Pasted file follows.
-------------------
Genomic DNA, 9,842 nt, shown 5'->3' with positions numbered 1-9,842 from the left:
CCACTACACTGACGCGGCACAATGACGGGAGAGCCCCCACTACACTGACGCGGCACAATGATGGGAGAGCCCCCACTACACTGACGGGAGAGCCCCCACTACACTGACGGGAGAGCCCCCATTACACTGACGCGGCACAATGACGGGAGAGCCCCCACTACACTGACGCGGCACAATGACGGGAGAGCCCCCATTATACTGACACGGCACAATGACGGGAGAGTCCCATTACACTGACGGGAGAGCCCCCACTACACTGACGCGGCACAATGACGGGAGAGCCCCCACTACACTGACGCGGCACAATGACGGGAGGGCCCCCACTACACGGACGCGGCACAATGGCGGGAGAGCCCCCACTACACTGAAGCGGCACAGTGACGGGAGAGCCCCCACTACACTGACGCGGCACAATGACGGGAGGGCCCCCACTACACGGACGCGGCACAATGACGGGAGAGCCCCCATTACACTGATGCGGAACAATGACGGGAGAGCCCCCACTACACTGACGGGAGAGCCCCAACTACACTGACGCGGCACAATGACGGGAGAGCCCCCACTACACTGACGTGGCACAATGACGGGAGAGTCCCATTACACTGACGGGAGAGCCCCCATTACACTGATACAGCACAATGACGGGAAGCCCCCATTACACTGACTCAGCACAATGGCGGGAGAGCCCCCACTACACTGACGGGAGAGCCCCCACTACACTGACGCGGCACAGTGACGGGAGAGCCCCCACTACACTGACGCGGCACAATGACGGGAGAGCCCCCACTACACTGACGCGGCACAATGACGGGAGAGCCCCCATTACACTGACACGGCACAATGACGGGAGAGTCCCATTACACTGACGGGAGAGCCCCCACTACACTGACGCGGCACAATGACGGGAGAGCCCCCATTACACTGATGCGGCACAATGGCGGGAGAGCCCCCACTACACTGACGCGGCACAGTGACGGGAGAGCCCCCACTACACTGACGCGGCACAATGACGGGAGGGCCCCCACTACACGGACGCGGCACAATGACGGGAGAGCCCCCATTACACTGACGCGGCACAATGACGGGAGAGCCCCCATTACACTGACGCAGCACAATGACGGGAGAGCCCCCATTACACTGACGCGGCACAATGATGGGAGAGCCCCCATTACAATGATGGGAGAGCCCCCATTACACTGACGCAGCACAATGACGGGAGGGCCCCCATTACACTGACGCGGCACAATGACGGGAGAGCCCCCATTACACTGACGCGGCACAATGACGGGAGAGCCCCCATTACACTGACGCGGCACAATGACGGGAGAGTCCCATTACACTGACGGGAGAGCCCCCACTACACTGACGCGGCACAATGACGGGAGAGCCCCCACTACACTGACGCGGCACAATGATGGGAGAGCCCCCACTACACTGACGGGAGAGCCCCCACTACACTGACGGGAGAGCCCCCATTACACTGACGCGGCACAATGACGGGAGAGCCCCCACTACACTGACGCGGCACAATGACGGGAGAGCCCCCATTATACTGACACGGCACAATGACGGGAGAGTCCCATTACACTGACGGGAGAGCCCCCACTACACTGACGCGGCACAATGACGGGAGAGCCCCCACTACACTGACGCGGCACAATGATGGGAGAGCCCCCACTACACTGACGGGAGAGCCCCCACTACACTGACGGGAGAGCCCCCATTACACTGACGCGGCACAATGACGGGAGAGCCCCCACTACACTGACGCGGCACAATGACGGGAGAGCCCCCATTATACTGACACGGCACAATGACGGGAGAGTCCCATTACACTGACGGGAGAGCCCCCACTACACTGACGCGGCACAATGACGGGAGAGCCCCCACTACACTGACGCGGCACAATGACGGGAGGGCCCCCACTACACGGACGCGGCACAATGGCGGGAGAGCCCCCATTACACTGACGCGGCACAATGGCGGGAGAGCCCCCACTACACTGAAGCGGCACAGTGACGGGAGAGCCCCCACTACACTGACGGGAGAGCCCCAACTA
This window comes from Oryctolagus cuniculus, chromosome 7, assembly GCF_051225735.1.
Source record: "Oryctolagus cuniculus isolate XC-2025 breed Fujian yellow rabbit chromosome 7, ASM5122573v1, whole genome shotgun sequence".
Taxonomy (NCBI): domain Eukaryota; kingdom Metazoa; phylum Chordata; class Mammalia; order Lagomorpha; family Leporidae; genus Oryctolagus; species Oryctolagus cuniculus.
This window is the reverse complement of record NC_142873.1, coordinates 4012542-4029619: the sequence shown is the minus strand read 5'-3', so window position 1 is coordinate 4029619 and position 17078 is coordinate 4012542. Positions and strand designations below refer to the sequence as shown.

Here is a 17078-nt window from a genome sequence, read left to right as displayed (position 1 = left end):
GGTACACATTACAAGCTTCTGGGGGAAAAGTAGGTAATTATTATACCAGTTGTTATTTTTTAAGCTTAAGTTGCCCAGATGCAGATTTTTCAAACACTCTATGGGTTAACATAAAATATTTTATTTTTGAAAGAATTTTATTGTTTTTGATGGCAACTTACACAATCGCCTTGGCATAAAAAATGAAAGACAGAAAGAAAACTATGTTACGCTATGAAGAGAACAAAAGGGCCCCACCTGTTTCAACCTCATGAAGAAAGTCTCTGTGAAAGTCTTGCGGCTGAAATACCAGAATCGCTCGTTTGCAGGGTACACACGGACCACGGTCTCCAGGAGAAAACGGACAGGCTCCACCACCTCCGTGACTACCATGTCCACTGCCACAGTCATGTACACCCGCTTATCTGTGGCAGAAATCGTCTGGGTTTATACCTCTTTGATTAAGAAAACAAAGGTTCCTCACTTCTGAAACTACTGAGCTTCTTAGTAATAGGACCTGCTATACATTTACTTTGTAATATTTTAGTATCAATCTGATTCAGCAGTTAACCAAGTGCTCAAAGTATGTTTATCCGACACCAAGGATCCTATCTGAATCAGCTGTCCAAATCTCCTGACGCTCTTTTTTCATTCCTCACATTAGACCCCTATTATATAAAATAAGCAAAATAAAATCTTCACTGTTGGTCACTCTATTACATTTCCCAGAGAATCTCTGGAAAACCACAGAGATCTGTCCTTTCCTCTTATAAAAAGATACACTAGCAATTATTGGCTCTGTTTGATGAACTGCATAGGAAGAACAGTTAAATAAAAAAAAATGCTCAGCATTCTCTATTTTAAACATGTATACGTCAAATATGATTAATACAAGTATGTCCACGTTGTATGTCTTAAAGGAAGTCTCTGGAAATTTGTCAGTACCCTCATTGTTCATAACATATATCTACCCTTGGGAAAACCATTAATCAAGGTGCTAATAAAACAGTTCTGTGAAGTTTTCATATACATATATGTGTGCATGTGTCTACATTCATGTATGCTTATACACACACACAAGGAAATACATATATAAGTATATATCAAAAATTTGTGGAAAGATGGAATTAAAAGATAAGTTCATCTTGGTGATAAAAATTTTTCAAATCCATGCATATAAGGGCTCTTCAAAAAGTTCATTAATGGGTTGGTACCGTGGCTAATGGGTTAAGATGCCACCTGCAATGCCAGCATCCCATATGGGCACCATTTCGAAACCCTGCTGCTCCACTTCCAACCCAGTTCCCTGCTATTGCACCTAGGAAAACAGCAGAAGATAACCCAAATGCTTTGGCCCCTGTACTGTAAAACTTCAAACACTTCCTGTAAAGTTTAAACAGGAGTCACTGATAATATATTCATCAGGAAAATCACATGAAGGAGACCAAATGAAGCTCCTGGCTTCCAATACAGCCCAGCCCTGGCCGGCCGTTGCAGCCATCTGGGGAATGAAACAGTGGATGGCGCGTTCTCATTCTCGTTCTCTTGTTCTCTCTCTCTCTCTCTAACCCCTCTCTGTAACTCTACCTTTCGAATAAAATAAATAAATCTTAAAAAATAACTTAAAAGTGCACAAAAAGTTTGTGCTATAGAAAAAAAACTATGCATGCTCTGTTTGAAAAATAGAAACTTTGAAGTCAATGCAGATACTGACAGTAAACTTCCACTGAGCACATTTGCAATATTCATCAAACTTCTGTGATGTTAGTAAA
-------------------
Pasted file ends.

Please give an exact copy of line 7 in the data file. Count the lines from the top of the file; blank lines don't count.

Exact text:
Here is a 17078-nt window from a genome sequence, read left to right as displayed (position 1 = left end):